Farmers Display Capital Entry Signs Turned Over on A6 Highway

Farmers Want to Enter Paris to Protest
Farmers are eager to enter Paris to demonstrate to Parisians. Unable to actually enter the city, they found a creative way to bring Paris to them. On Wednesday, January 31, Thierry Desforges, an Essonne farmer and vice-president of the FDSEA, took action alongside other farmers on the A6 in Essonne by bringing Paris city signs to a roadblock set up at the entrance to the capital.

This act was described as “symbolic” by Desforges and other farmers protesting on the A6 motorway in Chilly-Mazarin. They turned the Paris signs upside-down to convey their frustration with agricultural policies they feel are not in their favor. Similar actions have been taken in other parts of France, with hundreds of municipal signs being turned upside-down.

Feeling Disregarded
According to Desforges, the farmers feel disrespected by the people of Paris and the government. They are in the unique position of being the ones who produce what others consume, yet they still feel neglected.

Due to recent government statements, some farmers have decided to move closer to Paris. Tactical police vehicles have been deployed in the Paris suburbs, especially along the A6, where a camp was set up less than six miles from the Rungis international market.

Protests and Tensions
On Wednesday evening, a group briefly entered a storage area at the Rungis international market and engaged in vandalism. According to a police source, 79 people were placed in custody for destruction of private property and for participating in a group preparing to commit vandalism.

The farmers situated near the barricade on the A6 at Chilly-Mazarin are adamant about their intentions. They want to make their presence known to the people of Paris and express their demands, but are not seeking a confrontation.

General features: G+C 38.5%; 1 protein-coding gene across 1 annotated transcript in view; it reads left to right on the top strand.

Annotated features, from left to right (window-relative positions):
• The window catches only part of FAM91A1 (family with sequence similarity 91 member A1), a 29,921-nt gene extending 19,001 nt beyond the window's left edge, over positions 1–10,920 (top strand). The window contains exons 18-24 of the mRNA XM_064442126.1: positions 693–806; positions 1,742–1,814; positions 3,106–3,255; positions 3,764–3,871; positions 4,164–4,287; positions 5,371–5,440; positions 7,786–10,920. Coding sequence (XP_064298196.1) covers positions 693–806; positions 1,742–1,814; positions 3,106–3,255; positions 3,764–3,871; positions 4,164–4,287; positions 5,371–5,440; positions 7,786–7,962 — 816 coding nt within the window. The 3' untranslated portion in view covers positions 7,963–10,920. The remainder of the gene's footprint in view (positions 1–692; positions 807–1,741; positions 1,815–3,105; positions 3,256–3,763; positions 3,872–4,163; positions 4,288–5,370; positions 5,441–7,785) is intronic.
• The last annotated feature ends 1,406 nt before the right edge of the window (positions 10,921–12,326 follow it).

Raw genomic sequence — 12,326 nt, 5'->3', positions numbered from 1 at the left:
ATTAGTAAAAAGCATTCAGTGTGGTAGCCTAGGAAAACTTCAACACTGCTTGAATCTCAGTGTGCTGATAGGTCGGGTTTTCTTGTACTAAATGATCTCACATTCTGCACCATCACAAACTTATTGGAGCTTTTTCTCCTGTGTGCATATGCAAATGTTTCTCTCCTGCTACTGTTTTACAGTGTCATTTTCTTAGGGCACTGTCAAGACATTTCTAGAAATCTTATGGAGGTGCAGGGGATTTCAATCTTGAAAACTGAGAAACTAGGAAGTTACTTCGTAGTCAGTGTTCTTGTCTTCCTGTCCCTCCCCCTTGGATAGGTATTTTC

Active Participation
Desforges expressed that Parisians are generally supportive of the farmers’ movement. He hopes that the farmers have the privilege of presenting their situation directly to the people of Paris. He believes it is their right to protest in the city, as others have rights to enjoy cultural and entertainment events.

He dreamily imagines the entry of tractors into Paris, painting a picture of a joyous occasion where both parties celebrate and understand each other.

Despite their determination, Desforges clarified that they are not looking to fully block the city. They have no intention of aggressively confronting authorities, they just want their voices heard and rights respected.

Upcoming Mobilization
According to BFMTV, 20 companies of CRS, a French police unit, will be deployed in the Paris area on February 1 to handle the escalating protests. This is a significant increase compared to the usual deployment.

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